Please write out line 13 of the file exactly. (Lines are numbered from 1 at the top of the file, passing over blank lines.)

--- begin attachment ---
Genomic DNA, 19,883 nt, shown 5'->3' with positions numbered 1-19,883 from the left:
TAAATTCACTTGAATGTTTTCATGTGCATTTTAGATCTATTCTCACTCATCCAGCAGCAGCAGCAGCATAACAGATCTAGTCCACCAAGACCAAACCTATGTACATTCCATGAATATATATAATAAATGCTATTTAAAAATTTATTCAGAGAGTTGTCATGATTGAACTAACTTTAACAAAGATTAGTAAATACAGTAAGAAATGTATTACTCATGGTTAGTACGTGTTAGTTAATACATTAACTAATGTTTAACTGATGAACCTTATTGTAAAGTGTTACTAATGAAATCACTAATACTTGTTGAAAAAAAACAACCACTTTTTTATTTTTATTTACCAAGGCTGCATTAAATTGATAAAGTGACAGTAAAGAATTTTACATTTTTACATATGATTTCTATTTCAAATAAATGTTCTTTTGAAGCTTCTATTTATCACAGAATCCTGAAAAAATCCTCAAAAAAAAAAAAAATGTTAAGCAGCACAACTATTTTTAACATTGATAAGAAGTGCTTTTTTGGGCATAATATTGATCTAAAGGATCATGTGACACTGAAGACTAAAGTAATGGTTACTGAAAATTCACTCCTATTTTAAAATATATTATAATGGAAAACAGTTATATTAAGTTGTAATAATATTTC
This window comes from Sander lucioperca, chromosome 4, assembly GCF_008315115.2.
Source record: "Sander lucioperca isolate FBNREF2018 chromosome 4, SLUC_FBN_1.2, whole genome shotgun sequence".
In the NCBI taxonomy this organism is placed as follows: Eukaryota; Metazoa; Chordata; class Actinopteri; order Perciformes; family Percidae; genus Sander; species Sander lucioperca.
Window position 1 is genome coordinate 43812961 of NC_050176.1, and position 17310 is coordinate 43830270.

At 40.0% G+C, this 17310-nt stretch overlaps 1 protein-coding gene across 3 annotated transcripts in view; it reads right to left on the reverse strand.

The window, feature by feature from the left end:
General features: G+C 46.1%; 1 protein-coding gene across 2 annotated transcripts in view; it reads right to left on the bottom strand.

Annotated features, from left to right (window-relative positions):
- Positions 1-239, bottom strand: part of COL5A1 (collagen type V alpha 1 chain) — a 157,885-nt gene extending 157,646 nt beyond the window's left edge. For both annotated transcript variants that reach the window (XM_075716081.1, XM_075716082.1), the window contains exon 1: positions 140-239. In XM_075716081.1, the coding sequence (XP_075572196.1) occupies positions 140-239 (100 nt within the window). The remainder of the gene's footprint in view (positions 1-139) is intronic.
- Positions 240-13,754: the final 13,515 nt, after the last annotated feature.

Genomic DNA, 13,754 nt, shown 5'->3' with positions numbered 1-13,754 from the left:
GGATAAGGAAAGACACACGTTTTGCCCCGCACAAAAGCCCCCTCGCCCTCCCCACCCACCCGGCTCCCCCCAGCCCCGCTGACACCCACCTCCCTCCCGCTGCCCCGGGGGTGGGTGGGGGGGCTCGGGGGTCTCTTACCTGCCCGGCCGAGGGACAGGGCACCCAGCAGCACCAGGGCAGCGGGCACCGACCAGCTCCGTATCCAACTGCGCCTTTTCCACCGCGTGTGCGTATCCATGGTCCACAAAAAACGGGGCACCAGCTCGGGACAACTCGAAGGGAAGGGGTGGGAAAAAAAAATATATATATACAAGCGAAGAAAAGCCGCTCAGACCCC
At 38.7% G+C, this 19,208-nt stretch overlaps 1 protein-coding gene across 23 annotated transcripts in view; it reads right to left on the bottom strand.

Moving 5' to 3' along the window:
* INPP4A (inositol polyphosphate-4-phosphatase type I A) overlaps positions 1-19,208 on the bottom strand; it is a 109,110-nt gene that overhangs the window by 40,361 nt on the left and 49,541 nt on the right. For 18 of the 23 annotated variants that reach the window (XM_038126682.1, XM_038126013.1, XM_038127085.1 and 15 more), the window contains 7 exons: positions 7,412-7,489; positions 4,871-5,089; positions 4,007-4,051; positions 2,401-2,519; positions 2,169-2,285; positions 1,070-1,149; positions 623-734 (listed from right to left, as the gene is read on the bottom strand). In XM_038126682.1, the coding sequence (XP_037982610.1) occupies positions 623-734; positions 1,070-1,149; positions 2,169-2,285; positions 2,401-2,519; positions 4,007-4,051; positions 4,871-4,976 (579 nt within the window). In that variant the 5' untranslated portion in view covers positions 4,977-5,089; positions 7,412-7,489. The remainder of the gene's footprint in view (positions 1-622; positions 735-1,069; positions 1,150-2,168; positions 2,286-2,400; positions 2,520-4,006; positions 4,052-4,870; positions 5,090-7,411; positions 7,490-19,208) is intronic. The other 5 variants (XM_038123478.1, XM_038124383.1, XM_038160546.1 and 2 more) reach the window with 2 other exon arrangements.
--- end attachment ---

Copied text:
Genomic DNA, 13,754 nt, shown 5'->3' with positions numbered 1-13,754 from the left: